As we come in to the half-year holiday I thought I’d take a few moments to reflect on how excited I’ve been about the latest developments across the New Zealand educational landscape.
I’ve spent much of the last fortnight assessing my students, writing reports and generally getting things ready ahead of the mid-year break.
If there’s one thing I love more than assessing my students, it’s watching them participate in those assessments. There’s nothing more rewarding as a teacher to see 25 kids all sitting up straight, with sharpened pencils, awaiting the commencement of a 60 minute test for reading, writing or maths. As I see them struggle through the hour, asking questions about the various test items they appear not to understand only to have me say, “I can’t help you there because that’s what I’m testing,” it excites me hugely that the data I gather from these assessments is ultimately going to form the cornerstone of my overall teacher judgements.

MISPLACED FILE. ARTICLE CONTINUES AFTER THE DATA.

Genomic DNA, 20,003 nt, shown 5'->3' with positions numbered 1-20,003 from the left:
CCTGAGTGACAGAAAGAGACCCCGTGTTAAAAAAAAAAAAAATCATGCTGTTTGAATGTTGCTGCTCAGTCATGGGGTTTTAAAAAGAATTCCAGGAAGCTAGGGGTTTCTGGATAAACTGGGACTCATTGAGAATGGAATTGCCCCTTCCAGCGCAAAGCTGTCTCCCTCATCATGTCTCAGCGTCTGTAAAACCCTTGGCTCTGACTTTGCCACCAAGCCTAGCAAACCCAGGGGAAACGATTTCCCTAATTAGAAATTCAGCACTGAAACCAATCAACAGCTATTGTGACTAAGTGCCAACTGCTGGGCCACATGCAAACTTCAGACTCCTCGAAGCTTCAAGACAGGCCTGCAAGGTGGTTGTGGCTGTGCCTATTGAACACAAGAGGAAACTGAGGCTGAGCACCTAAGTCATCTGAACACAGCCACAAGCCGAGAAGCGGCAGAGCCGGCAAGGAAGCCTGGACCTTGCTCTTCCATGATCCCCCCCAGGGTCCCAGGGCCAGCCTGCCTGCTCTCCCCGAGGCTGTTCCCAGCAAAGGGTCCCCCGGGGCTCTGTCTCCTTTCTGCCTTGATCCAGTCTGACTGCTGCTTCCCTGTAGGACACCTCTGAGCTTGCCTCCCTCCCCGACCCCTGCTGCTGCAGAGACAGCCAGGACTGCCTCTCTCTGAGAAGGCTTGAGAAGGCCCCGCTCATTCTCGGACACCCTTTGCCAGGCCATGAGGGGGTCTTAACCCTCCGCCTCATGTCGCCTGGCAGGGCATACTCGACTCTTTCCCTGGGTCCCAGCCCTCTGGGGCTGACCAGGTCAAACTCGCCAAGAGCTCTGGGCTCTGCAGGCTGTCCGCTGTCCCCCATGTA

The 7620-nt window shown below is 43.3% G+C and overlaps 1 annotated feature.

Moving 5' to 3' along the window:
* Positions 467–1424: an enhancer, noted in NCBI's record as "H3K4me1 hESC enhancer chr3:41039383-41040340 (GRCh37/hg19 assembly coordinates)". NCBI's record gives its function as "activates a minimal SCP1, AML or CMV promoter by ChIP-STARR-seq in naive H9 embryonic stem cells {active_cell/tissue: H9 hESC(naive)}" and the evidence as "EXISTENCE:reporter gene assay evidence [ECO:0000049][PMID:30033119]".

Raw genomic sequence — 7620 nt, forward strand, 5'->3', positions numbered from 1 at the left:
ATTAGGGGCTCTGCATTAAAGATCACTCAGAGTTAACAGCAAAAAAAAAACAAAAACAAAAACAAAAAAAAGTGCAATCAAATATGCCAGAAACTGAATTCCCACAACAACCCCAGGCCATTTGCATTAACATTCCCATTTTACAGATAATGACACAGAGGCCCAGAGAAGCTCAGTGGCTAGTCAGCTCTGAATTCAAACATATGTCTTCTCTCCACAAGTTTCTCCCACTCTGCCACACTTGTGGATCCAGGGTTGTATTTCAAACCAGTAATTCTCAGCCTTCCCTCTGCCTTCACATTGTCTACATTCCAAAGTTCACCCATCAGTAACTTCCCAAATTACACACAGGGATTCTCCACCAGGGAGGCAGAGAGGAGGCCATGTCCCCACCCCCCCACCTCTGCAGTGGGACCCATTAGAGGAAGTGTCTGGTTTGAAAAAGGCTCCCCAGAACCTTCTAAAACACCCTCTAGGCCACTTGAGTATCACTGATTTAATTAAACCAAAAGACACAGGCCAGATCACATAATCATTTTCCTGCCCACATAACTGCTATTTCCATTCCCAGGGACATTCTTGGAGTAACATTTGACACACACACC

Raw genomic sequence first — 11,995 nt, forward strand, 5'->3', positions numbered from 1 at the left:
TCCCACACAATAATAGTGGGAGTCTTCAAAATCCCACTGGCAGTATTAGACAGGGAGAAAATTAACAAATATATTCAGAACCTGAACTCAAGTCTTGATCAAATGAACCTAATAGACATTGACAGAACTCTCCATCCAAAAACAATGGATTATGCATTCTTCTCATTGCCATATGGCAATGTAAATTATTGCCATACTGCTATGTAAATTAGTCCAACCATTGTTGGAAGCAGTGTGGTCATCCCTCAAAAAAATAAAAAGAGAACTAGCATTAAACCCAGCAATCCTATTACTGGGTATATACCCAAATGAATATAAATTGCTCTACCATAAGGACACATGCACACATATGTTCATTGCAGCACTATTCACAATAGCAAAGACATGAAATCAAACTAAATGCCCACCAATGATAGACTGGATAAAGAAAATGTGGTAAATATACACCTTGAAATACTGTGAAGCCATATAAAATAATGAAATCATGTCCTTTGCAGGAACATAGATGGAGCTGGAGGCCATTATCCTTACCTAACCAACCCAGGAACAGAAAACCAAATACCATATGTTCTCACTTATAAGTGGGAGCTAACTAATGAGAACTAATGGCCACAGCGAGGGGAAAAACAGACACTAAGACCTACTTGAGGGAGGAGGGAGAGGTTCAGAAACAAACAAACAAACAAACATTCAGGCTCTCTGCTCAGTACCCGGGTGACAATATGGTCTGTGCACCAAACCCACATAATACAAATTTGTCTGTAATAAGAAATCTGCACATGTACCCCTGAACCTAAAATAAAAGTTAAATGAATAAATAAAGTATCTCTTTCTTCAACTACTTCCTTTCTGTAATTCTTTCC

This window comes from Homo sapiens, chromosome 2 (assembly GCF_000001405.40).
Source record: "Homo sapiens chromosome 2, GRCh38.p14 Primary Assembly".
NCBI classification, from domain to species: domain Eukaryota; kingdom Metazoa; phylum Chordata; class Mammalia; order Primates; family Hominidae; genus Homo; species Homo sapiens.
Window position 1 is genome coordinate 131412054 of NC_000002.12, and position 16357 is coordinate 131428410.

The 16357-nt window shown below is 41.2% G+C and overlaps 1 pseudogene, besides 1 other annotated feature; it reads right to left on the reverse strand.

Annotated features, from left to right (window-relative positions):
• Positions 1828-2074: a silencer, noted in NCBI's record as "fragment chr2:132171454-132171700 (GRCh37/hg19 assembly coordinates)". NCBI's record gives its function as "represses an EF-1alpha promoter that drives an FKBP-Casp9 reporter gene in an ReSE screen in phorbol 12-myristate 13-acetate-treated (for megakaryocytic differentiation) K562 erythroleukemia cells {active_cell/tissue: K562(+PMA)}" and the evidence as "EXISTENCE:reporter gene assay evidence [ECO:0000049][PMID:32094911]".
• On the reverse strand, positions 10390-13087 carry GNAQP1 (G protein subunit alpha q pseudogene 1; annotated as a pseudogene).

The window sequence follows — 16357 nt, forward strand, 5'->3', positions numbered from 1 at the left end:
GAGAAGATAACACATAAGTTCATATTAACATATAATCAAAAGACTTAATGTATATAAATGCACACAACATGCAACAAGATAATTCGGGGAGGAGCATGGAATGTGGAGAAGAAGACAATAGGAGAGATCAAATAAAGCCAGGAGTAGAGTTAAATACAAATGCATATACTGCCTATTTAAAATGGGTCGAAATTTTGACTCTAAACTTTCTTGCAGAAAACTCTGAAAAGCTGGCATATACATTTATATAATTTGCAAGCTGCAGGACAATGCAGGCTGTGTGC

What is even more enthralling is the fact that my overall teacher judgements, the assessments I make of my students as a professional, are sent to the Ministry of Education where, through no fault of any particular public servant or politician, they are published on a website where they can be downloaded by any media organisation and all New Zealand children and schools can then be ranked from smartest to stupidest.
To hear the joyful sighs of excitement in my students’ voices when I announce yet another assessment fills me with hope and sanguineness as we head towards the mid-year holiday – a holiday in which I plan to do absolutely nothing in relation to my class’s education; a holiday where I plan to sit on my couch and watch television and play space invaders on my computer; a holiday where I will drink myself to oblivion every afternoon because I’m not in school and 2 o’clock is beer o’clock; a holiday where I will not see my school until 8:27am on July 21.
That is why I love teaching.
SAID NO TEACHER EVER.